Saturday, November 3, 2012

Can I Please Get a Turkey Sandwich???

I hate Subway.  The thought of low grade by products ground into a mash then cooked and sliced in a factory 500 miles away troubles me.  Add to the fact that sliced meat spoils quicker than unsliced meat and that to combat the chance that the meat might arrive spoiled at the local restaurant it has to be sprayed with a Chernobyl cocktail of chemicals.  Ick.

It is also true that left to my own devices, I might subsist on Turkey sandwiches without variation.  OK so maybe not for breakfast or dinner, but I would be lost for lunch if there were no turkey sandwiches to be had.  BUT despite this neurotic need for white meat and wheaten bread, I NEVER eat at subway.  You may ponder how I survive…

Most the time there have been alternatives.  20 years ago when I was in grad school, the Blimpie on Crawfordsville road saw me at least three times a week.  Everybody knew who I was, was happy to see me when I walked in – it was that whole “Cheers” deal.  But then after being there for five years, the place closed up shop and was no more.  Fortunately by that time Schlotsky’s had migrated north from the Southwest and I began to get my fix there, but then after a while they too disappeared back into the southwest.  Never fear, for on the horizon appeared Quizno’s.  TOASTY!  But guess what … nationally over the last 5 years they too have shrunk and now have 30% fewer stores than they did in their heyday.

This strange disappearance of tasty turkey sandwich shops puzzled me.  At first I thought that my taste in turkey sandwiches was different than everyone else’s.  But all threeof these places always seemed busy. Over the years, in the day job I have seen syndicated satisfaction research for the quick servive restaurant industry. Each of these chains regularly topped subway in satisfying their customers until they fell into oblivion.  SO why can’t these places stick around?
I got some insight to this at the Local Quizno’s during it’s lifecycle.  As I became a cherished patron,  got to know the owner pretty well.  Notice the store owner wasn’t some dude at Quizno’s corporate in Denver, it was Clay, down the street in small town Indiana.  Make note of that, it will be important later. 
One day I walked in and asked Clay, “How are those singing Chinchillas?”  In reference to a new ad campaign that was running nationally.  He shot me a look that could kill.  After other customers had wandered away he told me, and I am paraphrasing, “Can you believe those?  What sort of idiot thinks singing rodents with Hispanic accents are good spokes-critters for a sub shop?  I have customers asking me ‘what’s up with the Singing Mexican rats?’ Those idiots at corporate.”
I know I am losing some of you here… six paragraphs IndyCar free…so here’s a tidbit …What sort of idiot thought “I am Indy” would be a catchy tune to represent a racing series?  Anyway, back to my elongated analogy.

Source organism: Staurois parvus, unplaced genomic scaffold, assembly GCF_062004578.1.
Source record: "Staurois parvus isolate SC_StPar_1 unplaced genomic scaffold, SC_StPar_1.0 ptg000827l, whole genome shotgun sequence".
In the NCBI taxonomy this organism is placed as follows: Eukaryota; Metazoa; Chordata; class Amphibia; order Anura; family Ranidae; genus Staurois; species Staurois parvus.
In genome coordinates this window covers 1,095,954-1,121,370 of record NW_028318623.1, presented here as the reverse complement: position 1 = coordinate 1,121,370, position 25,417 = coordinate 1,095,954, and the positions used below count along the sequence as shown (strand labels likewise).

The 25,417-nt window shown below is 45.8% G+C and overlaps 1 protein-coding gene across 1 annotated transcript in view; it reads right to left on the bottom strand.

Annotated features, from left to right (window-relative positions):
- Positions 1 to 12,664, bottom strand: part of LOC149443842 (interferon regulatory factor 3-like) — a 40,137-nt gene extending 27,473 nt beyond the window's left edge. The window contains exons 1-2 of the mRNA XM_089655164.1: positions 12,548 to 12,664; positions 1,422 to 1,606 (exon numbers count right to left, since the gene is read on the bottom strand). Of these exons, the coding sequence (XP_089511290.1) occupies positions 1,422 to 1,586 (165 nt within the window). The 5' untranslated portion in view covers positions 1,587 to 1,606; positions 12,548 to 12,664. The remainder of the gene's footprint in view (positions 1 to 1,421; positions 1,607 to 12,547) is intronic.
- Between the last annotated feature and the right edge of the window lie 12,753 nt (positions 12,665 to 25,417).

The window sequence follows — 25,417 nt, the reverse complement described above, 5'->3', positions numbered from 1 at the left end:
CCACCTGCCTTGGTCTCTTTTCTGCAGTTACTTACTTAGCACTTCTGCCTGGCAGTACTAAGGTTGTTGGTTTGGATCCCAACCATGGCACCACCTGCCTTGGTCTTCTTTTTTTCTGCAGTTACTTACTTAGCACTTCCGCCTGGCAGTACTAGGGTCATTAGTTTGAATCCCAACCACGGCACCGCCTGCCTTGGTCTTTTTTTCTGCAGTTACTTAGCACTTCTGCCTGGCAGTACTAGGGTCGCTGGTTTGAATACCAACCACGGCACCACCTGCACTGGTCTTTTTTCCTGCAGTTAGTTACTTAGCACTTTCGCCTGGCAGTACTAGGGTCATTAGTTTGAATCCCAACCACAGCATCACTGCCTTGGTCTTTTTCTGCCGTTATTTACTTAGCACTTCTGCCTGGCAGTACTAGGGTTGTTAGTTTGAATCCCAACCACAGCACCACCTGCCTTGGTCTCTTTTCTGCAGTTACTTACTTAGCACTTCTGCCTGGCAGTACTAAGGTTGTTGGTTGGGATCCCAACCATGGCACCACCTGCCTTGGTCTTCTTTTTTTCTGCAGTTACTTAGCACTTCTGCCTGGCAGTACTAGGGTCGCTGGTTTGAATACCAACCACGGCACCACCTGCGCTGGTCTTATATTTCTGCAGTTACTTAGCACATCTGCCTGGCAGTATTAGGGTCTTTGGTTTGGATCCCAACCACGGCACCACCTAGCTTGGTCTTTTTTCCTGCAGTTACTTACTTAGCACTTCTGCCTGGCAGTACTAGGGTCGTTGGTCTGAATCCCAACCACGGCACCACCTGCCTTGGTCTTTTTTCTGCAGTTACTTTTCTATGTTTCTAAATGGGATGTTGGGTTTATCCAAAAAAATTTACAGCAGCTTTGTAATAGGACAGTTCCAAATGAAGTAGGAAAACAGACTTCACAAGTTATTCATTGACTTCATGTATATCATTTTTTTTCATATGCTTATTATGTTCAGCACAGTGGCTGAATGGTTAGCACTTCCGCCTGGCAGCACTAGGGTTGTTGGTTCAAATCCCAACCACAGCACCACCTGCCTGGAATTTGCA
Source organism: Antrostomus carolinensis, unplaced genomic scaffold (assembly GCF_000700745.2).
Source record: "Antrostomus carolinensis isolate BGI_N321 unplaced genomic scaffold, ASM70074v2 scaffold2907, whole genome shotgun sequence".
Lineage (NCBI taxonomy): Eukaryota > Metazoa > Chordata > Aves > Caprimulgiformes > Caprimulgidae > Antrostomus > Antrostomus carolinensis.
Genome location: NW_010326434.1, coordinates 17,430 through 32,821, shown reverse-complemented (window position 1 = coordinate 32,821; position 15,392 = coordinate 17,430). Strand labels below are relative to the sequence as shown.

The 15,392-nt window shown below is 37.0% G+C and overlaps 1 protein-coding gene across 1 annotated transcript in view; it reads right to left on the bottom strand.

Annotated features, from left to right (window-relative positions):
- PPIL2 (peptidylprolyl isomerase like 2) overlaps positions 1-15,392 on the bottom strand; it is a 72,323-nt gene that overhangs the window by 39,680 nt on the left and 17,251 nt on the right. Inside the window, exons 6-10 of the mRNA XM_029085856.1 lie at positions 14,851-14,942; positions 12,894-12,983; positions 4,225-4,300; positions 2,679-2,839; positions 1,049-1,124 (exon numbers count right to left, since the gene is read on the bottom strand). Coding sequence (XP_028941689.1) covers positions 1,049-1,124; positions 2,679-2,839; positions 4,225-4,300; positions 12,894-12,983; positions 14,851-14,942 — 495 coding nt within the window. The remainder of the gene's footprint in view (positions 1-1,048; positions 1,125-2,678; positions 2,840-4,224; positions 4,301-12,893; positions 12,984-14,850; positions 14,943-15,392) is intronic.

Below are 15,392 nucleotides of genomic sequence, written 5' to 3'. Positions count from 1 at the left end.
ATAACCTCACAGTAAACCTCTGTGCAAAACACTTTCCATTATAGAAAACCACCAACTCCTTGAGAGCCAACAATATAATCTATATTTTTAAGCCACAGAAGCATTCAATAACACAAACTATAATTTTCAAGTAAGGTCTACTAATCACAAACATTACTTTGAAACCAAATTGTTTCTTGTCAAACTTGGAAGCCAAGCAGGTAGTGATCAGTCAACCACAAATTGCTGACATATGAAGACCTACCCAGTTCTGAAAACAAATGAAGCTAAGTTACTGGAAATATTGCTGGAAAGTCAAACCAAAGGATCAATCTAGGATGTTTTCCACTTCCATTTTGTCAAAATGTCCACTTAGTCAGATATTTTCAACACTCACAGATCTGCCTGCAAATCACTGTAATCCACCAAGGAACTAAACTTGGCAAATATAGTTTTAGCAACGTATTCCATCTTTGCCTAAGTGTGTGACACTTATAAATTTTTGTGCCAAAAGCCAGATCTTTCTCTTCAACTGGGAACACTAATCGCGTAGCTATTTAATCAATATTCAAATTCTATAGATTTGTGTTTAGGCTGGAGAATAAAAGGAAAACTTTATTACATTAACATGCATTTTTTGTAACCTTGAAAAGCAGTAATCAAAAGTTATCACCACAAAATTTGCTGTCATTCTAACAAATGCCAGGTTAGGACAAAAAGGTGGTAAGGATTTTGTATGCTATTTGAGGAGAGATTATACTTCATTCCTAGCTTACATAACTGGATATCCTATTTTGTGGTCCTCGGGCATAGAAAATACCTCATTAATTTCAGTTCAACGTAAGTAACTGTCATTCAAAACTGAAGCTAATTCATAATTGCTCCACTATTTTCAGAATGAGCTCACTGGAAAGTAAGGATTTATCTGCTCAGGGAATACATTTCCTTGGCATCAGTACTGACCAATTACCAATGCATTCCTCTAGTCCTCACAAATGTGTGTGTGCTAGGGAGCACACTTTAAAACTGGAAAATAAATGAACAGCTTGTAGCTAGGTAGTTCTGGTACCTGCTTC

Several months later I wandered in, Clay looked grumpy.  I asked why.  He said (again paraphrasing) “We have a new CEO at corporate, completely out of touch with us.  He has decided that we need to compete with fast food restaurant dollar menus.  We have these new “bullit” sandwiches that we have to sell now for $1.50.” I asked what the problem was, he said “they piss people off, people think they are getting a meal when in reality they are getting a glorified bread stick with a thin sliver of meat.  On top of that, they take my employees every bit as long to make as a large $8 sub.  SO I lose money on every one I sell.  Add into that people have to buy two or three of them to have a meal, and in the time it takes to make them, my regulars getting the $8 subs are getting peeved.”  I ordered my usual Large sub since I saw he was in a sensitive mood.
It all boiled over a few months later.  I walked in and the shop had been…lets say … redecorated.  I ask Clay: “Wow, did you buy some delinquent teenagers cans of spray paint and tell them to creatively enjoy themselves?”  Again that look of death…”Don’t get me started, the CEO thought the shops décor were getting dated so he decided that we all had to buy new deco kits.  They look like they cost a fraction of the old kit, but they charged us twice as much to buy them and they look amateurish and cheap.”
Shortly thereafter, Clay disappeared from the shop, in his stead he hired a series of recent HS graduates and whichever could count the highest got to run the store.  After Six months went by I saw Clay one last time.  He told me he was getting out, he was selling his franchise.  He simply couldn’t make any money.  In reality, he never had been able to.  He and his wife had run out of money to sink into the shop, so he left it to someone else to run and found a full time job to stop the bleeding of cash.  Eventually he sold the shop.  He wasn’t alone, Quizno’s owners everywhere did the same.  Not all found buyers and the locations disappeared all together.  But the customers weren’t ever unhappy.  Turns out happy customers weren’t enough.
Looking back I now understand that at Blimpie, it was great they were using better meat and slicing it fresh in store.  In having to maintain comparable pricing to Subway without having the cost savings in the ingredients to fuel a profit for the local owners, it was a recipe for failure (later they cut corners to please franchisees and ingredient quality suffered, annoying customers making the whole situation worse).  Schlotzsky’s had a higher pricing structure, but their stores had bigger footprints and a bunch more machinery.  The overhead ate into margins of the local owners there as well.